Students at Mena High School in Mena, Arkansas will benefit this year from the research and lesson plans developed by Celeste Ashcraft through the third year of the Arkansas Declaration of Learning program. Ashcraft, a school librarian for grades 9-12, was one of 26 educators who participated in the third year of this prestigious program, which uses historic art and objects from state and national museums and libraries to develop innovative lesson plans centered around civic engagement.
“I love that the ADOL program gave my students a connection to their community and ownership in something,” said Ashcraft. “It taught my students that they could make a difference.” “I am proud of the Arkansas educators who have dedicated their time and expertise to making the Arkansas Declaration of Learning initiative a success,” Arkansas Department of Education Commissioner Johnny Key said. “Arkansas is the first state in the country to implement this national program, and through our partnerships with other organizations, we have enhanced student learning by providing access to historical objects that are rich in history. Together we are transforming Arkansas to lead the nation in student-focused education.”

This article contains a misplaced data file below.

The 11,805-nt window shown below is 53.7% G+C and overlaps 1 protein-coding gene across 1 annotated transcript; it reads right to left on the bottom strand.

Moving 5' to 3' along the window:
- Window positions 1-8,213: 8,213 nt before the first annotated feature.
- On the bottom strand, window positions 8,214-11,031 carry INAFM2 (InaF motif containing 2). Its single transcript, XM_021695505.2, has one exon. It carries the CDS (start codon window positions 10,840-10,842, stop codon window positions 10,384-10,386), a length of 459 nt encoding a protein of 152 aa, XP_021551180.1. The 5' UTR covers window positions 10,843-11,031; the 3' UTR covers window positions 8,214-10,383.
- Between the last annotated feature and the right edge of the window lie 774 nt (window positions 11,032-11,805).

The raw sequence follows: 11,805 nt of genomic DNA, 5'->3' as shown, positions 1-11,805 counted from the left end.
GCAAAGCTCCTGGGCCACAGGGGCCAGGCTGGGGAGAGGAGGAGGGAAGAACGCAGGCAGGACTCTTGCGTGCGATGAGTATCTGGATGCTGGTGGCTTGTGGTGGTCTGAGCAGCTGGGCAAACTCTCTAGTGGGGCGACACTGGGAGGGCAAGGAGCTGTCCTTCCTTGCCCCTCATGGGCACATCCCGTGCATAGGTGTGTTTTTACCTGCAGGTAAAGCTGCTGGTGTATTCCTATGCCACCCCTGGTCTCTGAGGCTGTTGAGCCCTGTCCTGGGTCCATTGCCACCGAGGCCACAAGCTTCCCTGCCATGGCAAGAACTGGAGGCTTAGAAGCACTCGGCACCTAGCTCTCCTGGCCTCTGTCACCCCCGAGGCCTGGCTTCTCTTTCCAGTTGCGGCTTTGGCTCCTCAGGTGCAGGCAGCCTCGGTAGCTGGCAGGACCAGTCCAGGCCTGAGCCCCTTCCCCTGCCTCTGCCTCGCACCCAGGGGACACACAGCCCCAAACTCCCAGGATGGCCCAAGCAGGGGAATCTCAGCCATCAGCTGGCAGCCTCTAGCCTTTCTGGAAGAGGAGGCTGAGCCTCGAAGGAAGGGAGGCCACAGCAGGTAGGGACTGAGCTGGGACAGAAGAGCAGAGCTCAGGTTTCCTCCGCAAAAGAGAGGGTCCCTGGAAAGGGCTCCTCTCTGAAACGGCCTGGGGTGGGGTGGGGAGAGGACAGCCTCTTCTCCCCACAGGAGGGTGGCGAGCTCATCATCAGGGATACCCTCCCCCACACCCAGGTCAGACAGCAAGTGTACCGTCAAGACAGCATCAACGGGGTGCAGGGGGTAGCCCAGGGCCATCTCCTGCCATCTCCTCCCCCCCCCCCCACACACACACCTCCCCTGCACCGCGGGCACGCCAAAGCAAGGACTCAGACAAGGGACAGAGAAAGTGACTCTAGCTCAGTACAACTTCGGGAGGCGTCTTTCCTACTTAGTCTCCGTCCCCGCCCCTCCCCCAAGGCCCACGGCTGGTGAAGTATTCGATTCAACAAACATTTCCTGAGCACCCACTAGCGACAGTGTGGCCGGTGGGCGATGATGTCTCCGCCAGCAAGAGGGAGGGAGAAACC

The Declaration of Learning program was formed in 2013 as part of an inter-agency educational initiative that began when representatives from 13 national organizations signed the Declaration of Learning. This declaration pledged that these organizations would work with state and local partners to create learning tools for educators and students in middle and secondary education. Arkansas is the first state to participate in the program. Program partners are the Arkansas Department of Education, Clinton Foundation, Crystal Bridges Museum of American Art, Central Arkansas Library System’s Butler Center for Arkansas Studies, William J. Clinton Presidential Library and Museum, and the U.S. Department of State’s Diplomatic Reception Rooms.
Over the last three years, partners have collaborated with Arkansas educators and school librarians who teach art, English language arts, and social studies for grades six through 12. To date, more than 6,000 Arkansas students have participated in classroom lessons and civic engagement projects developed through the program. Partners are currently working on developing a website that will allow educators across the nation to have access to the lesson plans created by Arkansas teachers.
“This program is a great learning experience for teachers and students,” said Cassandra Barnett, the ADE program advisor for school libraries. “Teachers who participate receive extensive training and support from history and art experts throughout the development of the lesson plans. Because of the hard work of these teachers, students have the opportunity to explore real world issues using art and historic objects. We want our students to see that the past can inform our present, and through civic engagement, they can impact our future.” The program recently began its fourth year, with applications for the fifth year scheduled to open in January 2019.